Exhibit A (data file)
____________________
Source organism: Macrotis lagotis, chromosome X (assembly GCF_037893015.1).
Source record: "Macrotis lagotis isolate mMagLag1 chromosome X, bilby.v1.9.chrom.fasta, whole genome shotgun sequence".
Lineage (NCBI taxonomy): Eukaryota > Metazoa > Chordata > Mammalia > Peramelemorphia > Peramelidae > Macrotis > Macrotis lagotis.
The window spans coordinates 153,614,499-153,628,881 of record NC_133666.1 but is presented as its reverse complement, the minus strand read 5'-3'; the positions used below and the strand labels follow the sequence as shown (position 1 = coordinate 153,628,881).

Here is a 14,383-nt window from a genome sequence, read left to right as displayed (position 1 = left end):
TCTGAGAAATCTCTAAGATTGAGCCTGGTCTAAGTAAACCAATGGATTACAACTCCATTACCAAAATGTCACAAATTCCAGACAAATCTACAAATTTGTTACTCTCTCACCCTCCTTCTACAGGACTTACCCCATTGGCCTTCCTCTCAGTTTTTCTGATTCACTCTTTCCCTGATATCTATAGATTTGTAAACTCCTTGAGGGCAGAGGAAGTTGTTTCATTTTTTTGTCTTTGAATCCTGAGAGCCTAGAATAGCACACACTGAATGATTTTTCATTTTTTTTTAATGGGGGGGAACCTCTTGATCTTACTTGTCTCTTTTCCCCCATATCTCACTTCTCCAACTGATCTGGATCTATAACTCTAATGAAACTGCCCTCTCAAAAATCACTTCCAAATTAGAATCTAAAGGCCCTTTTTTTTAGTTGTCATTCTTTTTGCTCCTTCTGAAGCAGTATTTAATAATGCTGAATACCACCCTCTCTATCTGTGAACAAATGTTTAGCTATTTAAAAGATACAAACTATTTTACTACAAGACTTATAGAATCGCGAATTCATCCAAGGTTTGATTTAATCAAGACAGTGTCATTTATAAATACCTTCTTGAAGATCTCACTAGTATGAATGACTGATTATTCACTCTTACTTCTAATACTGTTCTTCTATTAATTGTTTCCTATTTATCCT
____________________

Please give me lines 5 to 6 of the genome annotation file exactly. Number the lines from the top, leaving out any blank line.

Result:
Here is a 14,383-nt window from a genome sequence, read left to right as displayed (position 1 = left end):
TCTGAGAAATCTCTAAGATTGAGCCTGGTCTAAGTAAACCAATGGATTACAACTCCATTACCAAAATGTCACAAATTCCAGACAAATCTACAAATTTGTTACTCTCTCACCCTCCTTCTACAGGACTTACCCCATTGGCCTTCCTCTCAGTTTTTCTGATTCACTCTTTCCCTGATATCTATAGATTTGTAAACTCCTTGAGGGCAGAGGAAGTTGTTTCATTTTTTTGTCTTTGAATCCTGAGAGCCTAGAATAGCACACACTGAATGATTTTTCATTTTTTTTTAATGGGGGGGAACCTCTTGATCTTACTTGTCTCTTTTCCCCCATATCTCACTTCTCCAACTGATCTGGATCTATAACTCTAATGAAACTGCCCTCTCAAAAATCACTTCCAAATTAGAATCTAAAGGCCCTTTTTTTTAGTTGTCATTCTTTTTGCTCCTTCTGAAGCAGTATTTAATAATGCTGAATACCACCCTCTCTATCTGTGAACAAATGTTTAGCTATTTAAAAGATACAAACTATTTTACTACAAGACTTATAGAATCGCGAATTCATCCAAGGTTTGATTTAATCAAGACAGTGTCATTTATAAATACCTTCTTGAAGATCTCACTAGTATGAATGACTGATTATTCACTCTTACTTCTAATACTGTTCTTCTATTAATTGTTTCCTATTTATCCT